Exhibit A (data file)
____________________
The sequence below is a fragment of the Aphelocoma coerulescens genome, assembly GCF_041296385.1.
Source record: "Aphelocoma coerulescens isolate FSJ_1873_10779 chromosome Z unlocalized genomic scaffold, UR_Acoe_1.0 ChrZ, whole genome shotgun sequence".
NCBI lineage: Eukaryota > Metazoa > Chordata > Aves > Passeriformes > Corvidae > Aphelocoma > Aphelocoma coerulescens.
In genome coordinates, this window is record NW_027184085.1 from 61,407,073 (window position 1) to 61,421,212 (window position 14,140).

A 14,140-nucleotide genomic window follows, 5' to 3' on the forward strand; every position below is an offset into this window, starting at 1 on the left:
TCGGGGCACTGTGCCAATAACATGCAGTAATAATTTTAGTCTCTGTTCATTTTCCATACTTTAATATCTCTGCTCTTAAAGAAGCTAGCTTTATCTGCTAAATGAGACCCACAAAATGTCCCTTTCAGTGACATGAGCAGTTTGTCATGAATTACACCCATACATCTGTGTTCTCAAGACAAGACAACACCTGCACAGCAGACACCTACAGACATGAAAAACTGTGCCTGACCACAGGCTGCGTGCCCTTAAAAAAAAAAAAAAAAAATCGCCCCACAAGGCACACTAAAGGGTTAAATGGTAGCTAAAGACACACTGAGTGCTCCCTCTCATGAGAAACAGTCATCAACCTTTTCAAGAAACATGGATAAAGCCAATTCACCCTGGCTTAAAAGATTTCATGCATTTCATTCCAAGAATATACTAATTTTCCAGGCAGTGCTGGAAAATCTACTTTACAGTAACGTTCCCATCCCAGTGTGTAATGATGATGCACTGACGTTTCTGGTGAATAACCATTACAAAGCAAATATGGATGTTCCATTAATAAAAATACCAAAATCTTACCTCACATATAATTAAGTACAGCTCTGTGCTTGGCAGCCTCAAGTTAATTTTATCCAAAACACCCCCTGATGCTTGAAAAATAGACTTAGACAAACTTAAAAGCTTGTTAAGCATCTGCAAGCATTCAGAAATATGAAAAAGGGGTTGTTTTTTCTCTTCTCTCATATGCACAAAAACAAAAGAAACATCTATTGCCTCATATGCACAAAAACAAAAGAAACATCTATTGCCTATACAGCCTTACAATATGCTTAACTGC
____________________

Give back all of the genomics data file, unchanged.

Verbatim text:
The sequence below is a fragment of the Aphelocoma coerulescens genome, assembly GCF_041296385.1.
Source record: "Aphelocoma coerulescens isolate FSJ_1873_10779 chromosome Z unlocalized genomic scaffold, UR_Acoe_1.0 ChrZ, whole genome shotgun sequence".
NCBI lineage: Eukaryota > Metazoa > Chordata > Aves > Passeriformes > Corvidae > Aphelocoma > Aphelocoma coerulescens.
In genome coordinates, this window is record NW_027184085.1 from 61,407,073 (window position 1) to 61,421,212 (window position 14,140).

A 14,140-nucleotide genomic window follows, 5' to 3' on the forward strand; every position below is an offset into this window, starting at 1 on the left:
TCGGGGCACTGTGCCAATAACATGCAGTAATAATTTTAGTCTCTGTTCATTTTCCATACTTTAATATCTCTGCTCTTAAAGAAGCTAGCTTTATCTGCTAAATGAGACCCACAAAATGTCCCTTTCAGTGACATGAGCAGTTTGTCATGAATTACACCCATACATCTGTGTTCTCAAGACAAGACAACACCTGCACAGCAGACACCTACAGACATGAAAAACTGTGCCTGACCACAGGCTGCGTGCCCTTAAAAAAAAAAAAAAAAAATCGCCCCACAAGGCACACTAAAGGGTTAAATGGTAGCTAAAGACACACTGAGTGCTCCCTCTCATGAGAAACAGTCATCAACCTTTTCAAGAAACATGGATAAAGCCAATTCACCCTGGCTTAAAAGATTTCATGCATTTCATTCCAAGAATATACTAATTTTCCAGGCAGTGCTGGAAAATCTACTTTACAGTAACGTTCCCATCCCAGTGTGTAATGATGATGCACTGACGTTTCTGGTGAATAACCATTACAAAGCAAATATGGATGTTCCATTAATAAAAATACCAAAATCTTACCTCACATATAATTAAGTACAGCTCTGTGCTTGGCAGCCTCAAGTTAATTTTATCCAAAACACCCCCTGATGCTTGAAAAATAGACTTAGACAAACTTAAAAGCTTGTTAAGCATCTGCAAGCATTCAGAAATATGAAAAAGGGGTTGTTTTTTCTCTTCTCTCATATGCACAAAAACAAAAGAAACATCTATTGCCTCATATGCACAAAAACAAAAGAAACATCTATTGCCTATACAGCCTTACAATATGCTTAACTGC